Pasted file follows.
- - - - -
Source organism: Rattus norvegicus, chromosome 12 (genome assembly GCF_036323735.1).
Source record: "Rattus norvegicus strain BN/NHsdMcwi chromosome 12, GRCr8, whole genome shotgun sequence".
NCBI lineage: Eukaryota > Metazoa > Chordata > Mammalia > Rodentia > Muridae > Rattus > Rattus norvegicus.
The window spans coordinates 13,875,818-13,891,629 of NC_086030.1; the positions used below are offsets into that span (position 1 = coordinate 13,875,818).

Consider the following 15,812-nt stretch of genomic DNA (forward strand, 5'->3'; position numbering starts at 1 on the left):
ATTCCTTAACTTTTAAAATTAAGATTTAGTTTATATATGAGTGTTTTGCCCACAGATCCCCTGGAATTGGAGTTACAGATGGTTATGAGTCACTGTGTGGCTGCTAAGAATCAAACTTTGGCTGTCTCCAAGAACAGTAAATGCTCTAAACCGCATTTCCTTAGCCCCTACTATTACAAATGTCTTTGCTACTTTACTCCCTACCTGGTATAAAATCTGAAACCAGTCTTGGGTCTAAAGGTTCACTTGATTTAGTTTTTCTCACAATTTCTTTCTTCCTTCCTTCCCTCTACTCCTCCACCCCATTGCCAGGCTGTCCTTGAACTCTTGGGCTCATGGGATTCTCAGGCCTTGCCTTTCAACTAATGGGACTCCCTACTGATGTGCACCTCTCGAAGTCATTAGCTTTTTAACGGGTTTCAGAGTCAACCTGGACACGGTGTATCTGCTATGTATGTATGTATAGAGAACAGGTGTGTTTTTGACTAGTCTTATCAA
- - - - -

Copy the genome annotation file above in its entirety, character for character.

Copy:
Source organism: Rattus norvegicus, chromosome 12 (genome assembly GCF_036323735.1).
Source record: "Rattus norvegicus strain BN/NHsdMcwi chromosome 12, GRCr8, whole genome shotgun sequence".
NCBI lineage: Eukaryota > Metazoa > Chordata > Mammalia > Rodentia > Muridae > Rattus > Rattus norvegicus.
The window spans coordinates 13,875,818-13,891,629 of NC_086030.1; the positions used below are offsets into that span (position 1 = coordinate 13,875,818).

Consider the following 15,812-nt stretch of genomic DNA (forward strand, 5'->3'; position numbering starts at 1 on the left):
ATTCCTTAACTTTTAAAATTAAGATTTAGTTTATATATGAGTGTTTTGCCCACAGATCCCCTGGAATTGGAGTTACAGATGGTTATGAGTCACTGTGTGGCTGCTAAGAATCAAACTTTGGCTGTCTCCAAGAACAGTAAATGCTCTAAACCGCATTTCCTTAGCCCCTACTATTACAAATGTCTTTGCTACTTTACTCCCTACCTGGTATAAAATCTGAAACCAGTCTTGGGTCTAAAGGTTCACTTGATTTAGTTTTTCTCACAATTTCTTTCTTCCTTCCTTCCCTCTACTCCTCCACCCCATTGCCAGGCTGTCCTTGAACTCTTGGGCTCATGGGATTCTCAGGCCTTGCCTTTCAACTAATGGGACTCCCTACTGATGTGCACCTCTCGAAGTCATTAGCTTTTTAACGGGTTTCAGAGTCAACCTGGACACGGTGTATCTGCTATGTATGTATGTATAGAGAACAGGTGTGTTTTTGACTAGTCTTATCAA